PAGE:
Kinetic color analysis for assessing the effects of borate and glycerol on thermal modification of wood
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The effects of borate and glycerol impregnation of Douglas-fir heartwood prior to open-air oven thermal modification at 160–200 °C for 2–4 h on wood color were measured. These materials were used to analyze the effects of modifying agents on thermal decomposition of wood by color nondestructive assessments. Kinetic analysis using time–temperature superposition and the horizontal shift factor were employed to quantify color changes. Lightness values were significantly affected by heating time and temperature, while red/green and yellow/blue values were significantly affected by pretreatments and thermal modification temperatures. Total color differences tended to increase with heating temperature and time. The calculated values of the apparent activation energy on non-impregnated, borate-impregnated and glycerol-impregnated wood ranged from 94.9 to 126.4 kJ/mol, 46.5 to 74.3 kJ/mol and 54.3 to 79.7 kJ/mol, respectively. The results suggest that borate and glycerol decreased the apparent activation energy of thermal degradation reactions and could function as a catalyst to accelerate thermal modification. Time–temperature superposition color kinetic analysis could be used to assess the effects of modifying agents on thermal decomposition.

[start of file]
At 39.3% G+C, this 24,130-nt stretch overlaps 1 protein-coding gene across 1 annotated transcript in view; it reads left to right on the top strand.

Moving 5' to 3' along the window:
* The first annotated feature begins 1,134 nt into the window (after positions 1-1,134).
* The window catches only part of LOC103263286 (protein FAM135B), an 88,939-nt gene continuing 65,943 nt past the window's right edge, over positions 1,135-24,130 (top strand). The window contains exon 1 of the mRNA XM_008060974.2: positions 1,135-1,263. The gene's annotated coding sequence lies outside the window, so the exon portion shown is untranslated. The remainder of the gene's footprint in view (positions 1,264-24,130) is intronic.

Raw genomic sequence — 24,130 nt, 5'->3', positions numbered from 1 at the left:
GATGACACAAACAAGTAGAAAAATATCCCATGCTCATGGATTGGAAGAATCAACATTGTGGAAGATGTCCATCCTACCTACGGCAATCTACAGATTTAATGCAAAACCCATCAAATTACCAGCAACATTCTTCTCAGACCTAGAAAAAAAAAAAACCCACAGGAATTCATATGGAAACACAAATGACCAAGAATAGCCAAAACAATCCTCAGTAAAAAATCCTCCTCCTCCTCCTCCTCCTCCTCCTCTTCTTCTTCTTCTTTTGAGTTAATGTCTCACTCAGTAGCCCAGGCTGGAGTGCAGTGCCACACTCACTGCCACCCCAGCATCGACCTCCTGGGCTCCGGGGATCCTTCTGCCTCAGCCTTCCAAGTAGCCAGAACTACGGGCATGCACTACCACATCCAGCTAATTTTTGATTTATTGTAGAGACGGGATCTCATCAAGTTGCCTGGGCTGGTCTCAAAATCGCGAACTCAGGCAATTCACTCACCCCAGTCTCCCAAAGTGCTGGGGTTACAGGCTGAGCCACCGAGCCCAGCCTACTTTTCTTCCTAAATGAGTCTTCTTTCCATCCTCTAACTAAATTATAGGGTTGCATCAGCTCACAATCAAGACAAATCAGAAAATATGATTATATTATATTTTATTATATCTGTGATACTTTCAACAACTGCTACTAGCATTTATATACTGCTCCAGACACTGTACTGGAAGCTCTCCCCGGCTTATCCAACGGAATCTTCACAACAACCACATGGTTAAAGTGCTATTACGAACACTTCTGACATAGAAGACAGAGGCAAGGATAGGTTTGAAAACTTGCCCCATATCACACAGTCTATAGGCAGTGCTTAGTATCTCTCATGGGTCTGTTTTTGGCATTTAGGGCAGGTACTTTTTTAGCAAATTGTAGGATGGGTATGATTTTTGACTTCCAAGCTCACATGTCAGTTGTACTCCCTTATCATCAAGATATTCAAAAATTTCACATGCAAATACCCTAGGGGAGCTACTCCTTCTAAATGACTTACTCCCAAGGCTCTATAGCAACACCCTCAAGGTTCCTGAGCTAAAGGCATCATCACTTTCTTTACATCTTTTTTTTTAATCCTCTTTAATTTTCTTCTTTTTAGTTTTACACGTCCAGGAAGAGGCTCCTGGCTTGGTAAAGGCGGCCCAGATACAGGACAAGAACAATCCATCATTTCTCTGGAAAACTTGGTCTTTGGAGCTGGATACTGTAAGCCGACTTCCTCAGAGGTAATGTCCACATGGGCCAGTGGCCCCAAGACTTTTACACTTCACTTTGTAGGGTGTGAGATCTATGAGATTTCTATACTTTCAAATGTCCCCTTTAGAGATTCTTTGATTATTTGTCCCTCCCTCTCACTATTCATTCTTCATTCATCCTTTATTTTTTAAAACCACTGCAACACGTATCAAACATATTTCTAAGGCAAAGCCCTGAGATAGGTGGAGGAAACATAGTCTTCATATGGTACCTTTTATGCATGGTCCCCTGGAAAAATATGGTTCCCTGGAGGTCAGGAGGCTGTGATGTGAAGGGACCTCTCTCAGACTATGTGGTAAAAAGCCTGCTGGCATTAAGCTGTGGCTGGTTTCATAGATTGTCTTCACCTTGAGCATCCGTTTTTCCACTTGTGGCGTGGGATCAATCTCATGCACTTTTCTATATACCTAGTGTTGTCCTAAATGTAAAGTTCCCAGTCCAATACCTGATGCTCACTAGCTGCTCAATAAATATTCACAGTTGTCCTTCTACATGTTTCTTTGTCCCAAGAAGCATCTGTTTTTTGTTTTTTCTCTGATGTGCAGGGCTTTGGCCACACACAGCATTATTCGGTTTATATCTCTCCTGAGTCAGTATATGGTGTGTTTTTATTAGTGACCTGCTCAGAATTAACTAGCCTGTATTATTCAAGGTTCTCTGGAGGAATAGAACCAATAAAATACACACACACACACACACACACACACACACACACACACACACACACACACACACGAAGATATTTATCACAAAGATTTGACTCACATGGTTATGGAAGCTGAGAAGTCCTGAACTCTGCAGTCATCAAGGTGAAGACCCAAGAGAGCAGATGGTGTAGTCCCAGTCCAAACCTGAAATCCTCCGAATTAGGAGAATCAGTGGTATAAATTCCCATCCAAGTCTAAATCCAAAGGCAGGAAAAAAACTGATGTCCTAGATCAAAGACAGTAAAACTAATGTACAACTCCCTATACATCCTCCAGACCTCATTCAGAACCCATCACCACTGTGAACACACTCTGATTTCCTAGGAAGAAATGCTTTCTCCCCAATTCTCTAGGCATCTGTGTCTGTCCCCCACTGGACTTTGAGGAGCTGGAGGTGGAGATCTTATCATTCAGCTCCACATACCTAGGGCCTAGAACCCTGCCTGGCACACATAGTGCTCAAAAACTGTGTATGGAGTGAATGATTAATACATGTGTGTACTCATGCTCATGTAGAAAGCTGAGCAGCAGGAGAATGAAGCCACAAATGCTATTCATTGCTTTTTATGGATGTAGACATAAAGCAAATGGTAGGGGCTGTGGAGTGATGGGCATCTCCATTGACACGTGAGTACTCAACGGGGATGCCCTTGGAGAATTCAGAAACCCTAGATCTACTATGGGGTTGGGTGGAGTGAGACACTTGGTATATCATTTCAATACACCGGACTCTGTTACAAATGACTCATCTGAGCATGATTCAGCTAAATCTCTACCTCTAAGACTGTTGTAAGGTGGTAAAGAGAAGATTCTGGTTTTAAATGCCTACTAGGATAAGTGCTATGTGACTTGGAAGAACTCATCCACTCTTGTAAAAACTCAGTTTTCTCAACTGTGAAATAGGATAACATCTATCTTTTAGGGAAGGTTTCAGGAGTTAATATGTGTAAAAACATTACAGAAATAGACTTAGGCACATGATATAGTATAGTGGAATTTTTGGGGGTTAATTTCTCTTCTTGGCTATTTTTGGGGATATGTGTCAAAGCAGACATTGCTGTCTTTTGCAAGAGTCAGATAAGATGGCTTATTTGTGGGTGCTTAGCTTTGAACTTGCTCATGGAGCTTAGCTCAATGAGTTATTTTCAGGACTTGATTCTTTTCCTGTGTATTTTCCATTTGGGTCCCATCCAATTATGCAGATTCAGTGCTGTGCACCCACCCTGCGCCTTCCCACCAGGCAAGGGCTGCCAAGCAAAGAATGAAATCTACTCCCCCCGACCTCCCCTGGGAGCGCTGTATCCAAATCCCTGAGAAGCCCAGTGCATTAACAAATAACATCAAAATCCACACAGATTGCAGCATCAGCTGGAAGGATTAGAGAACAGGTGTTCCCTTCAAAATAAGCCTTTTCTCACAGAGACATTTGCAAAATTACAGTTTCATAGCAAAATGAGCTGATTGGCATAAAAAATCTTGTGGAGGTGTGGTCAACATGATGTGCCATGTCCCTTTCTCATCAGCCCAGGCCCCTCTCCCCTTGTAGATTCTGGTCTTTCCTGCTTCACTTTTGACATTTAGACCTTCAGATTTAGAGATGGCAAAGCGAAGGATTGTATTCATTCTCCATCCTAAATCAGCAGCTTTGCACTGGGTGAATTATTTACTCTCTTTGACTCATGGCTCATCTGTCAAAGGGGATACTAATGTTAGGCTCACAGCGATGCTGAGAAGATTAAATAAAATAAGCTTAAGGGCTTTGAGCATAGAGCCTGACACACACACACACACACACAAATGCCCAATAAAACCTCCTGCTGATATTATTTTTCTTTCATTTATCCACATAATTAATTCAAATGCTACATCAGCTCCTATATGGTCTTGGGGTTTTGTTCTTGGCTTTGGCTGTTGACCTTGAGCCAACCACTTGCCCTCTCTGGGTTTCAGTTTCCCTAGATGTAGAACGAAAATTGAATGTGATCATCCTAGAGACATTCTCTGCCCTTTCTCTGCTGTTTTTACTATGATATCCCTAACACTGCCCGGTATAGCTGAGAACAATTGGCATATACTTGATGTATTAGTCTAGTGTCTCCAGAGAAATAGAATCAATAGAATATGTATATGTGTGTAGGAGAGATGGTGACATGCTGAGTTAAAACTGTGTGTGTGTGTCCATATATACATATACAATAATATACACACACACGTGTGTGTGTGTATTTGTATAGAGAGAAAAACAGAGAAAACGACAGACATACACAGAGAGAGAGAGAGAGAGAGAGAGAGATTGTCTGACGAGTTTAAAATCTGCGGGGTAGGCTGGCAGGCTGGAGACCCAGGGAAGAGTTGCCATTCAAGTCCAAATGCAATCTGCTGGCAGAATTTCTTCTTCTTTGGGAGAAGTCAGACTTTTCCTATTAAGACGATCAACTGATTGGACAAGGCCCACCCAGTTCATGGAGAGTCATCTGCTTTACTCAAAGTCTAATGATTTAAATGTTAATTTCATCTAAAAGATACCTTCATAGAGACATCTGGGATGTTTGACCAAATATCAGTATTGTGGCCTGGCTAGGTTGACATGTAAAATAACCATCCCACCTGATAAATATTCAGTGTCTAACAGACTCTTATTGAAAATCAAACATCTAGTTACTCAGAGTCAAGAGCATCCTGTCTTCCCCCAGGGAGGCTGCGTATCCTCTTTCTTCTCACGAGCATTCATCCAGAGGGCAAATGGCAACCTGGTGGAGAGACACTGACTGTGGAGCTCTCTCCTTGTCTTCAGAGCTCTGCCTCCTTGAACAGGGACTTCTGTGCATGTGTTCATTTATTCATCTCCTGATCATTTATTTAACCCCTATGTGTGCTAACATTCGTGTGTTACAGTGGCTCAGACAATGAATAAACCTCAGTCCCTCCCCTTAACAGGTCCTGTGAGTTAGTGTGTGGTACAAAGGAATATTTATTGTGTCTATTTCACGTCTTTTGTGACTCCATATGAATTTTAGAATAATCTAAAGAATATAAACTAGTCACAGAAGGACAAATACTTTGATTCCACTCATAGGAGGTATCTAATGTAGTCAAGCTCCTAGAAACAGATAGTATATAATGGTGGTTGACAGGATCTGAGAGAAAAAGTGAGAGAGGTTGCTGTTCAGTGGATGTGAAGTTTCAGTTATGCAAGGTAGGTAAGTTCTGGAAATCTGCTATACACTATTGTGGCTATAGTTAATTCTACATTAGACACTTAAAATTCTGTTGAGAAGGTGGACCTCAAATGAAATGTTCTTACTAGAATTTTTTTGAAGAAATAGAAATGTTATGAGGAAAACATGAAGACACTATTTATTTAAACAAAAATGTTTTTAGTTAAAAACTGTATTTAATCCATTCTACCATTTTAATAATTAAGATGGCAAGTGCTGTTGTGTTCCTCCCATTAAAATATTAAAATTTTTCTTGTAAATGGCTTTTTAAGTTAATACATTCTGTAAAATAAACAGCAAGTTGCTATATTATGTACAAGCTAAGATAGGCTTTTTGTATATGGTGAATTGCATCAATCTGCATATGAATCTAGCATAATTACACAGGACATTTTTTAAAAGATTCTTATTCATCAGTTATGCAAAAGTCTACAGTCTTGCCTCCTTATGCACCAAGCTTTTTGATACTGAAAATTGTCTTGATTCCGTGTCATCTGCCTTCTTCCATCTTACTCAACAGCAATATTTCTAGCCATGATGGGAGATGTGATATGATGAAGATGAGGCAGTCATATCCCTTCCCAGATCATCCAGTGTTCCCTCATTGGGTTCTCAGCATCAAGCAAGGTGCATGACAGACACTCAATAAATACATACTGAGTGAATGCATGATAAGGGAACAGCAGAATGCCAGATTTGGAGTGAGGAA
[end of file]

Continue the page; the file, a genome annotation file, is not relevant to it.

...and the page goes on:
The senior author is grateful for the support of National Natural Science Foundation of China (NSFC) No. 31400500.
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